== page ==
In Above the Law, Skolnick and Fyfe, themselves prominent police scholars, set out, for the benefit of a general audience, to do three things: to describe the occasions of police brutality, to explain why it persists, and to offer remedies. The King beating sets the stage for this effort, and the authors begin by noting that the public discussion of police violence engendered by the events in Los Angeles has tended to oversimplify a complex set of issues. We cannot explain police brutality, the authors assert, simply by the absence of mechanisms to hold police accountable to elected authority, though such mechanisms are important. Nor can we explain brutality by the supposed authoritarianism of those drawn to policing, when in fact most recruits who join police forces appear to do so out of a "combination of self-interest" -- the desire for a well-paid and interesting job -- "plus idealism" (p. 93). Finally, the phenomenon of police brutality, the authors assert, cannot be understood simply by invoking the racism of white cops -- because occasions of police brutality, though too often tragically bound up in this country's tortured racial history, have not been confined to instances involving the victimization of minorities (p. xvii).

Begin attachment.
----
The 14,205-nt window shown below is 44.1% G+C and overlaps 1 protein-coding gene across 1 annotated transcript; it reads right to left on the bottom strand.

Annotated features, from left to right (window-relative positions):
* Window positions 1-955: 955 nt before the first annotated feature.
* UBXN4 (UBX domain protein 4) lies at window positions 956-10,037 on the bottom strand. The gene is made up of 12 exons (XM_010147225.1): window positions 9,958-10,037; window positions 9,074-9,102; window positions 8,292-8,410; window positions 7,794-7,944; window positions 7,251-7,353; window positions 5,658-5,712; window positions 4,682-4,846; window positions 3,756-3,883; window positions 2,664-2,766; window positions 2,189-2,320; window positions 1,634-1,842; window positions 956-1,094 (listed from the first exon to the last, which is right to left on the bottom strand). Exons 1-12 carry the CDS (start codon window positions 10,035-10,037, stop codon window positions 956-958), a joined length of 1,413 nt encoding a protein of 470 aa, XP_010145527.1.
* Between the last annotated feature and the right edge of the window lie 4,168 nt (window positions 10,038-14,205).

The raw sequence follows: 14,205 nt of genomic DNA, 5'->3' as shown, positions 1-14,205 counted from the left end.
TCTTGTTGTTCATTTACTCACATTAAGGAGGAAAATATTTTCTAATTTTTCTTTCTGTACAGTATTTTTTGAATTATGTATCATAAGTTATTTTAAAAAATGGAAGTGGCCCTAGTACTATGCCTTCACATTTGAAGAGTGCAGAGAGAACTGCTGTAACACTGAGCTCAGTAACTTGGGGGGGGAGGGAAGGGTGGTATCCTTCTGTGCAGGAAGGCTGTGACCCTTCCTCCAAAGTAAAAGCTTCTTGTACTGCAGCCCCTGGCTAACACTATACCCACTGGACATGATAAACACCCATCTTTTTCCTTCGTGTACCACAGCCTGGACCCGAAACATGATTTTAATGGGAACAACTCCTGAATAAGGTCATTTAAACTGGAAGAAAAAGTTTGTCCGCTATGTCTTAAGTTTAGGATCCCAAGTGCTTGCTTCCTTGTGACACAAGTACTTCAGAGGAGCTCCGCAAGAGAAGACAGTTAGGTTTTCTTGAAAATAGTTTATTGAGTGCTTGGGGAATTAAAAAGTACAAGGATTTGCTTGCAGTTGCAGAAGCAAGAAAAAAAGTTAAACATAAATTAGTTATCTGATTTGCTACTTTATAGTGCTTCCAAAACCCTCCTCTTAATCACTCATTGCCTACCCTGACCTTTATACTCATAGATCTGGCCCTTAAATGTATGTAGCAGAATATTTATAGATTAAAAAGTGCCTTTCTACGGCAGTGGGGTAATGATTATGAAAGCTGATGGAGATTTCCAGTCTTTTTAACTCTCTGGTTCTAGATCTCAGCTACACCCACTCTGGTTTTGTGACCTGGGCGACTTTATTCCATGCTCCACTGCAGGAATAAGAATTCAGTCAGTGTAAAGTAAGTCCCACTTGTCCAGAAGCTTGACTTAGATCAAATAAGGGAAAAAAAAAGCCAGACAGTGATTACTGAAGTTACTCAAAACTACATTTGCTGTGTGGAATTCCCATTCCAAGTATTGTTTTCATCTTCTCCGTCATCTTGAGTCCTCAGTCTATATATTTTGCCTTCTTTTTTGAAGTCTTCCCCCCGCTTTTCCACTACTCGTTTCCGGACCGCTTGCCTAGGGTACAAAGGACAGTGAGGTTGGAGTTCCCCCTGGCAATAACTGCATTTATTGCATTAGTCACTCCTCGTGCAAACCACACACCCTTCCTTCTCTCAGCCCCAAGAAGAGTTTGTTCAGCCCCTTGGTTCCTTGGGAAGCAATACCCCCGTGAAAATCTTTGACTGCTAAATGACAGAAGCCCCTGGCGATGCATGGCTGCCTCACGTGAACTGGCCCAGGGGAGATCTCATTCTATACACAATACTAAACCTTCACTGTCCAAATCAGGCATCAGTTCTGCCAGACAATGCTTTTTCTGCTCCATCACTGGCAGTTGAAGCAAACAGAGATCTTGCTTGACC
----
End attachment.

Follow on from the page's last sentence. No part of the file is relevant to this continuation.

Brutality, the authors contend, is an occupational risk of policing that we cannot absolutely control but that we can minimize. Its incidence has decreased, they believe, in the last fifty years, and even in the last twenty (p. 18). Contemporary police brutality, Skolnick and Fyfe argue, is historically related to vigilantism, and particularly to lynching (p. 24); its roots can also be found in the history of coercive police interrogation practices and in the indiscriminate use of force to repress large civil disorders throughout this nation's history (pp. 23, 87-88).
Police brutality, the authors note, takes many forms. In most instances of police brutality today, however, cops resort to brutality directed at members of a feared outgroup -- some population thought to be "undesirable, undeserving, and underpunished by established law" (p. 24). The victim is often, but not always, a member of a racial or ethnic minority; he may...